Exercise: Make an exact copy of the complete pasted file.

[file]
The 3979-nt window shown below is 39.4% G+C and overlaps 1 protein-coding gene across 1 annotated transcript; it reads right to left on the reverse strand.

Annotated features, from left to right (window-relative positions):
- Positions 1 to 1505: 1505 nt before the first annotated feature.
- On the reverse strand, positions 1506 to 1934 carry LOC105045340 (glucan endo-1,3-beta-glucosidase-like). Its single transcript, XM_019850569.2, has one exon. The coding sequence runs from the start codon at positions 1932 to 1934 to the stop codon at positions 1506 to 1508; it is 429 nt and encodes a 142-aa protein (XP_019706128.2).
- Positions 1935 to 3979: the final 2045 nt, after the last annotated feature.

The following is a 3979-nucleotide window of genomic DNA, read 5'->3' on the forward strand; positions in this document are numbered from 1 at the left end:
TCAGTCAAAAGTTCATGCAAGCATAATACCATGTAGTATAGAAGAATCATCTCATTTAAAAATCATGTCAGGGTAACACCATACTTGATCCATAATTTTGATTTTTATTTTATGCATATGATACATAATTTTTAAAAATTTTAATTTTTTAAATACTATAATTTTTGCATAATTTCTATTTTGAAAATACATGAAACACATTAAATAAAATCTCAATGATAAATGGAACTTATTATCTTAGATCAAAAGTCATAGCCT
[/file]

The 3979-nt window shown below is 39.4% G+C and overlaps 1 protein-coding gene across 1 annotated transcript; it reads right to left on the reverse strand.

Annotated features, from left to right (window-relative positions):
- Positions 1 to 1505: 1505 nt before the first annotated feature.
- On the reverse strand, positions 1506 to 1934 carry LOC105045340 (glucan endo-1,3-beta-glucosidase-like). Its single transcript, XM_019850569.2, has one exon. The coding sequence runs from the start codon at positions 1932 to 1934 to the stop codon at positions 1506 to 1508; it is 429 nt and encodes a 142-aa protein (XP_019706128.2).
- Positions 1935 to 3979: the final 2045 nt, after the last annotated feature.

The following is a 3979-nucleotide window of genomic DNA, read 5'->3' on the forward strand; positions in this document are numbered from 1 at the left end:
TCAGTCAAAAGTTCATGCAAGCATAATACCATGTAGTATAGAAGAATCATCTCATTTAAAAATCATGTCAGGGTAACACCATACTTGATCCATAATTTTGATTTTTATTTTATGCATATGATACATAATTTTTAAAAATTTTAATTTTTTAAATACTATAATTTTTGCATAATTTCTATTTTGAAAATACATGAAACACATTAAATAAAATCTCAATGATAAATGGAACTTATTATCTTAGATCAAAAGTCATAGCCT